About a year ago my friends Markie and Sarah moved from Seattle to Los Angeles. When I told them about my trip, they immediately offered their place for lodging when I was in the area. But when I finally had my dates figured out, we realized that I would be in L.A. the same week Markie would be up visiting Seattle. What’s more, the day after I was set to arrive Sarah had to go to Catalina Island for a week because of school (Sarah is a graduate student at USC studying Marine Biology). Being the friends they are, they still let me stay at their apartment, even though I would be mostly alone.
The night I arrived in L.A. Sarah told me that she talked to the woman in charge of the boat manifest. If I wanted to, I could go with her to Catalina Island in the morning and come back that same afternoon. Sarah wasn’t sure how much free time she would have, but I figured at least we’d be able to hang out on the boat ride, and I could spend the day writing if she got tied up with work.
We leave the house at 6:30AM in order to catch the boat, which is used by USC to ferry students and faculty to and from their Catalina campus. Sarah and I sit up top, chatting about this and that and looking for whales. She gives me some ideas for what to do while I am in Los Angeles, and 90 minutes later we are pulling into the dock. The campus is fairly isolated, and far from the more popular and frequented side of the island. We unload Sarah’s things (including a week’s worth of food), and head up to her dorm. As we are walking, Sarah explains to me that they once used Catalina Island to film a western, and brought in a herd of buffalo to add a touch of realism. When the film was over, the buffalo stayed, and have managed to thrive on the island, forming their own little herd. When the male buffalo get older and weaker, the younger males muscle them out of the group. That’s when they come to the USC campus. Sarah’s roommate said it was like buffalo hospice. They come to the campus to die.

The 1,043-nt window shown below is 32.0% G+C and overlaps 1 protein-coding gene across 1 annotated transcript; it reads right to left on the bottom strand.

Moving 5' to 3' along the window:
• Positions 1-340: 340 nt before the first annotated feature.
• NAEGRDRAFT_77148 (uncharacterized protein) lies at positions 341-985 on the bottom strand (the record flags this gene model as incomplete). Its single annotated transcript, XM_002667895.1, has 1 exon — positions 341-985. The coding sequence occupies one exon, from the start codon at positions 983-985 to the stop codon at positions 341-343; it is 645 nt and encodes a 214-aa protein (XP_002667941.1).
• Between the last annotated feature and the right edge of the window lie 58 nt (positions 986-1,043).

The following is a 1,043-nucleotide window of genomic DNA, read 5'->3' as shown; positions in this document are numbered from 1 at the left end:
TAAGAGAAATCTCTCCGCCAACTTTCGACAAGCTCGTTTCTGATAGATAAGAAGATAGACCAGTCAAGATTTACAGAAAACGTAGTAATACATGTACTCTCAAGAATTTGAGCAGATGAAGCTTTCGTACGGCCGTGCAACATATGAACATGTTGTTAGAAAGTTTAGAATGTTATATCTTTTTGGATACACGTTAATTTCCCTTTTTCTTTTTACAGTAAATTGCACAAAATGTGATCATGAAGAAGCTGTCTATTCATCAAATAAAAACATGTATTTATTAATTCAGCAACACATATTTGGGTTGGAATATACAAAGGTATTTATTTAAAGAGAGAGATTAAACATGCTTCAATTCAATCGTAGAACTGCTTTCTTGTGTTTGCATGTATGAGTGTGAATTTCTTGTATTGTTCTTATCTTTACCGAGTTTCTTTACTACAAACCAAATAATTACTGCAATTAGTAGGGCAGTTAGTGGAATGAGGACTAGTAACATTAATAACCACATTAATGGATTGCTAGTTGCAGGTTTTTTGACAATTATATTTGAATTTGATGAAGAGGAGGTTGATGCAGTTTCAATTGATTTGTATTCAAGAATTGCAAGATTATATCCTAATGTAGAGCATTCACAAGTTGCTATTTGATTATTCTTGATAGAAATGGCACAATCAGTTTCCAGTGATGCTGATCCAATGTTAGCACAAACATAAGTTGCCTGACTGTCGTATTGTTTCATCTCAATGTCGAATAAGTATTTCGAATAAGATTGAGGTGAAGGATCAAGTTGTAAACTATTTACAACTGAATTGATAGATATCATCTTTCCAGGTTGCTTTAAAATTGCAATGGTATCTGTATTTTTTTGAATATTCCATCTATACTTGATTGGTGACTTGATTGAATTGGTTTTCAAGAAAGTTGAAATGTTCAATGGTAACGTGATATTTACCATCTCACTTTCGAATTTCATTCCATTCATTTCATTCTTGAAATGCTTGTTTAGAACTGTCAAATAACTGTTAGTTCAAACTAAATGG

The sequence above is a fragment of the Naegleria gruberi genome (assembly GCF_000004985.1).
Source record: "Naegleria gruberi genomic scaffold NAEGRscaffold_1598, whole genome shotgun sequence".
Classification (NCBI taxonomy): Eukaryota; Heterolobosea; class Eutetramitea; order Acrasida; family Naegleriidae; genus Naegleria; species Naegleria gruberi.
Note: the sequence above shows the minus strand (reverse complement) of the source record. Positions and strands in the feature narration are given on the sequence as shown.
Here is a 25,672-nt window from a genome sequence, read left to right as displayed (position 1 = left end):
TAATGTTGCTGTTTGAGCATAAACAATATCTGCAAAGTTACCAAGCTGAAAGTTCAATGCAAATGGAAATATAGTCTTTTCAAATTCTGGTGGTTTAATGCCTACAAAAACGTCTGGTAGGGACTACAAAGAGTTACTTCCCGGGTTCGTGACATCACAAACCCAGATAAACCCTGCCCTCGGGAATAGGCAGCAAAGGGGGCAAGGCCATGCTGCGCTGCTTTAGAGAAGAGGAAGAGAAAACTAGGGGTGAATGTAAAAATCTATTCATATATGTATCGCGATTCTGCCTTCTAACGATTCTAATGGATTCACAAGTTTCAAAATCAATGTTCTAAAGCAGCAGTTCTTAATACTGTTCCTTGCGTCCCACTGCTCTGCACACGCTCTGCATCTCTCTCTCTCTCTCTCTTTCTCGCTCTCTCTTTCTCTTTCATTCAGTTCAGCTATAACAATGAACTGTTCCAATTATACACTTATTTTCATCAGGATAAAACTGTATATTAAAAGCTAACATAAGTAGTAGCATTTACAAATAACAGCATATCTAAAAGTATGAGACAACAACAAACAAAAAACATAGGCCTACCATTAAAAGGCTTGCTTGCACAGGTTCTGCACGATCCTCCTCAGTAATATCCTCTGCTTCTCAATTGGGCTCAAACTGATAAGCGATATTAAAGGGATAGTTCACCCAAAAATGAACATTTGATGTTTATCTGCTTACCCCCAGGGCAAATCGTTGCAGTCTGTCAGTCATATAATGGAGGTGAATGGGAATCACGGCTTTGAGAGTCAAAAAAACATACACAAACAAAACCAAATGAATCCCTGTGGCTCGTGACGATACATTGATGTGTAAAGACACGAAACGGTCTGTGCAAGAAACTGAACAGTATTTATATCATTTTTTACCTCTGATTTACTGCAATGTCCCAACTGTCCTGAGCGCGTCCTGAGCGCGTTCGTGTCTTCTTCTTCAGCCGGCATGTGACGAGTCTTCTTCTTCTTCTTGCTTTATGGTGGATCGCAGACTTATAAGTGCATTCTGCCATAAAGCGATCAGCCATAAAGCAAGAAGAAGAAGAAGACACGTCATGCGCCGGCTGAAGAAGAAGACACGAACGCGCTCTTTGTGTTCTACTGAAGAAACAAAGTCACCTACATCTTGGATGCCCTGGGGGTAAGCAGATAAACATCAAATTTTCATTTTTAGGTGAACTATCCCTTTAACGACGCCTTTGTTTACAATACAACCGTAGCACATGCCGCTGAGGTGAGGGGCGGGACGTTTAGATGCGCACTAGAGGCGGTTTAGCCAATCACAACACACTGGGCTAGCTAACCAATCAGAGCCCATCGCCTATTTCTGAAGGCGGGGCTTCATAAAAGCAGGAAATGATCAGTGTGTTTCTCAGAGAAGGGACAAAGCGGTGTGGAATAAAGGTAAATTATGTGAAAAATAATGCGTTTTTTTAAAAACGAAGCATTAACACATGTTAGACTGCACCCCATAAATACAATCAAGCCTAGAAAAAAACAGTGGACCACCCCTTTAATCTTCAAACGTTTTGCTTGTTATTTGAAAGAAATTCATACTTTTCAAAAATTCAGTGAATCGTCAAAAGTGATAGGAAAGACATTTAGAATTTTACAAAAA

Because of their respective schedules and talents, when they are both at home Markie does more of the cooking than Sarah. As such, Markie went to the store to buy Sarah a bunch of frozen food for her to take to Catalina, thinking she wouldn’t be able to make it cooking on her own for a whole week. Sarah is a smart and capable person, so I figured she would be fine, even after forgetting all the frozen goods at home. After the long boat ride, we are hungry for a snack, and Sarah offers to make some grilled cheese. She showed me a pack of sliced Jarlsberg and asked if I was okay with it. I’d never had Jarlsberg before, but figured this must be her go-to grilled cheese, so I nodded. In eating it later, Sarah and I agree that while filling, Jarlsberg really doesn’t have enough flavor to be on a grilled cheese sandwich. She admits that at the store she just grabbed a pack of cheese and hadn’t really thought about it. Perhaps Markie is right.